Montreal harbor, circa 1960
Lost in a haze of time, I recall in June 1961, at the ripe old age of 18, taking a train from Chicago to Montreal, arriving rather exhausted. I found a hotel, took a bit of a walk around, and went back and collapsed in bed. I awoke later and checked my watch which said it was 9:30 something, and I panicked: my ship was scheduled to leave at 8:30. I ran, checked out of the hotel and grabbed a taxi to the port and on getting there the slip was empty, the ship gone. I was naturally crushed, and then inquired with someone around what the story was and found that it was not 9:30 in the morning as I had imagined, but at night! I’d let the trip and the modest setting further north trick me into thinking the light in Canada would be much less than in Chicago. My ship was leaving the next morning, though from a different pier than originally assigned. I went to find it, and then checked into a harbor-side fleabag for sailors. Next day I boarded my ship, a quasi-passenger one that also hauled freight, and we went up the St Lawrence, passing Quebec, and on into the northern Atlantic. I recall almost nothing of this sea journey, unlike other such passages. I know the ship arrived in Le Havre for a stop before heading on to England where I debarked, the rest is simply erased.
Trafalgar Square, London, 1960’s
London in those days was a gray and gritty place, still very much recovering from the war, but 16 years away. I stayed at a youth hostel and then headed, hitchhiking, on to Bath, to leave my footlocker at the Bath Academy of Art. On arrival at this school, located a bit out in the country-side from the Edwardian crescents of town, I met the head master, who, when I said I’d be spending the summer hitch-hiking around Europe, advised me to go to museums and sketch the masters. Inwardly my eyes rolled at this, as my focus was fully on contemporary art, and I could scarcely look at an old Renaissance painting or other such thing, and certainly had no intention of sketching them. I kept my thoughts to myself, and noticing that the school seemed for a posh sort, where MGs and the like seemed the norm for the students, I concluded I’d not be going to school there after all. I left my stuff though, and headed out with my backpack and hitched around Europe for the summer. I don’t recall where I went or what I did, though a vague flickering of visiting Torino – almost a complete blank except for one thing: that a family that had picked me up hitching outside of Como took me to their home near Milano for lunch in Cassina Amata. They asked me to stay but I left for Paris, taking their photo and address.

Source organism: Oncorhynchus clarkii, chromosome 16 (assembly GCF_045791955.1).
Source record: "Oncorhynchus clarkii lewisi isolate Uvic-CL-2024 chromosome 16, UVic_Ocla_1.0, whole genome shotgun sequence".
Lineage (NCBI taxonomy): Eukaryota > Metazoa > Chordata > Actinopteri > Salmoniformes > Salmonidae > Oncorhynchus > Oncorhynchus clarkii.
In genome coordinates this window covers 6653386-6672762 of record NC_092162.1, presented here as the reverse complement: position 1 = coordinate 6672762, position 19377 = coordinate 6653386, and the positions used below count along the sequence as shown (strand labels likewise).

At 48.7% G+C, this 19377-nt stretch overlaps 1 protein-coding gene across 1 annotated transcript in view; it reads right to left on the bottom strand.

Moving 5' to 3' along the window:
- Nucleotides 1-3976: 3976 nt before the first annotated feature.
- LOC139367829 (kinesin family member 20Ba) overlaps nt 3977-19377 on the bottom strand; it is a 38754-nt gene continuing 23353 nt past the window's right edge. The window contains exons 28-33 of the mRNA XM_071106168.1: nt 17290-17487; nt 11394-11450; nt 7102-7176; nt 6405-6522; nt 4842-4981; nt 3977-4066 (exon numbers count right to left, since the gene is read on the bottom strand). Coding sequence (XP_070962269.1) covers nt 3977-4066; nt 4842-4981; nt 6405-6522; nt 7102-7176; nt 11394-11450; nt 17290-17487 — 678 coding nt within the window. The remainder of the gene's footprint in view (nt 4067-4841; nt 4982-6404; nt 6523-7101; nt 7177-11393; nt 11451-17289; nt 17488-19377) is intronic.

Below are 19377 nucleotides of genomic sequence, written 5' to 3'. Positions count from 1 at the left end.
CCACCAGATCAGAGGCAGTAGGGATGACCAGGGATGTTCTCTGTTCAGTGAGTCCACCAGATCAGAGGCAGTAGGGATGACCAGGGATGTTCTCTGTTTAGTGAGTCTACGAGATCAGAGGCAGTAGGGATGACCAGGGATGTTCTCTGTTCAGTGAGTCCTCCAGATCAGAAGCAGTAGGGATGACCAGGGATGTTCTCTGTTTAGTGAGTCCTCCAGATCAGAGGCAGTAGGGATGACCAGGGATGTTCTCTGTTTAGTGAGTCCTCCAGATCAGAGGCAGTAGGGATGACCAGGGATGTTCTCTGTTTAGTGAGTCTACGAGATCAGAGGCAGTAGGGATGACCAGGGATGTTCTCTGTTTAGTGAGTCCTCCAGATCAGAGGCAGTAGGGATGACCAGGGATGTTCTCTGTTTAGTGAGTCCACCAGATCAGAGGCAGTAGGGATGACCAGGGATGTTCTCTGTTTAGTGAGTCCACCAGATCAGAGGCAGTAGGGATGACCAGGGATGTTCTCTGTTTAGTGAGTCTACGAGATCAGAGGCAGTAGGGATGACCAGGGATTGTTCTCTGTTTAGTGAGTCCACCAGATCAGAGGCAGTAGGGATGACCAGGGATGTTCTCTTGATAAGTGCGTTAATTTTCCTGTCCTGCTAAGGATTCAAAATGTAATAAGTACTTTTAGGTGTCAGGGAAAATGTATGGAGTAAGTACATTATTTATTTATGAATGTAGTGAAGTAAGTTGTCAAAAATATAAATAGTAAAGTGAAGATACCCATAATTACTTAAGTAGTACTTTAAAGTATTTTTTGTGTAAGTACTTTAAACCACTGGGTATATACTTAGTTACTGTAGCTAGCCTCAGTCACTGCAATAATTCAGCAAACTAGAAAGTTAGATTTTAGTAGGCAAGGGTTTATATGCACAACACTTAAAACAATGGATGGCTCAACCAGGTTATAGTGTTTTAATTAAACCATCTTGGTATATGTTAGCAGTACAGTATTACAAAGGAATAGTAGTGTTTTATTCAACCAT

The Rebosio house, Cassina Amata di Paderno Dugnano (Milano)
I only know at the end of the journey I’d booked passage on a freighter out of Liverpool, for New York, via St John’s Newfoundland, Halifax, Nova Scotia, and Boston. I recall a bit of getting off in the Canadian towns for a brief look and then…? Amnesia resumes. I arrived in New York, and stayed at my parents a brief while, applying quickly to the Pratt Institute, which accepted me but required me to wait another semester. I was not inclined to do so, and headed back to Chicago where I checked with the people at IIT and after a talk with Jay Doblin, head of the Institute of Design, I was enrolled in their program, the foundation year. ID was located in the basement of Crown Hall, of the architecture school where I’d spent the previous year.
St John, NewfoundlandHalifax, Nova Scotia